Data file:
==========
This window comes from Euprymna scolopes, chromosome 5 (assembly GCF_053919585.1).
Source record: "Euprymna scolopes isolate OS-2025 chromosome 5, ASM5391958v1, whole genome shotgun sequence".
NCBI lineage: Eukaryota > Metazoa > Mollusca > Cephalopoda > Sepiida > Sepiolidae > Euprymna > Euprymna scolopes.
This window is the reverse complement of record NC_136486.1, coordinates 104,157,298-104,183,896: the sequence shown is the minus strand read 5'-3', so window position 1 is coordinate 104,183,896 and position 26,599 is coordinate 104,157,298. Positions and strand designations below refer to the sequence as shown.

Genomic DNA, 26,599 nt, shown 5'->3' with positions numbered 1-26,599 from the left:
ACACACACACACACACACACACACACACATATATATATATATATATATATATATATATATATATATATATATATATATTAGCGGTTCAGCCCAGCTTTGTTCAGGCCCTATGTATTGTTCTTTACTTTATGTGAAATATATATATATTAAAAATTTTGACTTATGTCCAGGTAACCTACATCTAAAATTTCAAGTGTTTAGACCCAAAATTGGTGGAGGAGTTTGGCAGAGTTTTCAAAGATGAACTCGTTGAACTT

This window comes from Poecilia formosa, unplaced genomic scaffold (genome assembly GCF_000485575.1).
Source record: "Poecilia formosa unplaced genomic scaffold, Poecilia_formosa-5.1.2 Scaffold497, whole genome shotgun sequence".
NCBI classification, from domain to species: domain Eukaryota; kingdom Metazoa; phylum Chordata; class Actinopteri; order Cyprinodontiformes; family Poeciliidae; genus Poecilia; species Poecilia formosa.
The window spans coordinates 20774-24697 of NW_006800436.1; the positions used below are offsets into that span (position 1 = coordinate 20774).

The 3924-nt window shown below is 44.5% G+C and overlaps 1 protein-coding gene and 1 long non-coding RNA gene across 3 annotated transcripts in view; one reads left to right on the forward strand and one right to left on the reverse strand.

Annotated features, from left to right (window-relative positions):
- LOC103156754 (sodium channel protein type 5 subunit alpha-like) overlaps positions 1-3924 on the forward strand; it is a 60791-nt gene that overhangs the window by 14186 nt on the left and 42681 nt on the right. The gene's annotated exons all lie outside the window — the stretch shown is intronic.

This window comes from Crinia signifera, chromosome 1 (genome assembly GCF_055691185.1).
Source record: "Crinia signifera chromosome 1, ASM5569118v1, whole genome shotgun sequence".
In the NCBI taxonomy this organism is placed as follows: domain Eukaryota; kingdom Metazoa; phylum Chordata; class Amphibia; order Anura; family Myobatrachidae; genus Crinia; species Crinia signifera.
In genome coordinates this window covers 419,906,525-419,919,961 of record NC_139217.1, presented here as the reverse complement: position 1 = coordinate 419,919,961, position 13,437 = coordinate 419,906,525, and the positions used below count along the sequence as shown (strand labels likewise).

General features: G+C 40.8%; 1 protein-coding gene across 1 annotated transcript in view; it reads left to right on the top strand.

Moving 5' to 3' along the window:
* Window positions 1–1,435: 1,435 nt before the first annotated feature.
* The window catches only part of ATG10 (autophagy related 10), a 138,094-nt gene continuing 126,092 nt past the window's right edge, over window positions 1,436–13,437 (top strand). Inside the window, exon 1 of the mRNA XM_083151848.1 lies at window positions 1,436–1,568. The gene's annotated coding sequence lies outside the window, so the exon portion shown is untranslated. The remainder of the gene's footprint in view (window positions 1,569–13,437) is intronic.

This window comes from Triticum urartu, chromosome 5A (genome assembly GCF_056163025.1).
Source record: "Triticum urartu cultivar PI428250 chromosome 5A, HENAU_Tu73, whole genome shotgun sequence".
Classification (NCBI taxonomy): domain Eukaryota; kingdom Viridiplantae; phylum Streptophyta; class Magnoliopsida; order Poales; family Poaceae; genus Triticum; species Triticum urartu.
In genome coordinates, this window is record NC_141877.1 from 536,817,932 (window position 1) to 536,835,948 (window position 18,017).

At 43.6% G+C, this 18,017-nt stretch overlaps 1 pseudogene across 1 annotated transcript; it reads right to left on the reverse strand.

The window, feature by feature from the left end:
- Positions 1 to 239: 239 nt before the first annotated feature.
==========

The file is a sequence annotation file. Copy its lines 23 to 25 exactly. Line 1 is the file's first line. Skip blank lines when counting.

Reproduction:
Source record: "Triticum urartu cultivar PI428250 chromosome 5A, HENAU_Tu73, whole genome shotgun sequence".
Classification (NCBI taxonomy): domain Eukaryota; kingdom Viridiplantae; phylum Streptophyta; class Magnoliopsida; order Poales; family Poaceae; genus Triticum; species Triticum urartu.
In genome coordinates, this window is record NC_141877.1 from 536,817,932 (window position 1) to 536,835,948 (window position 18,017).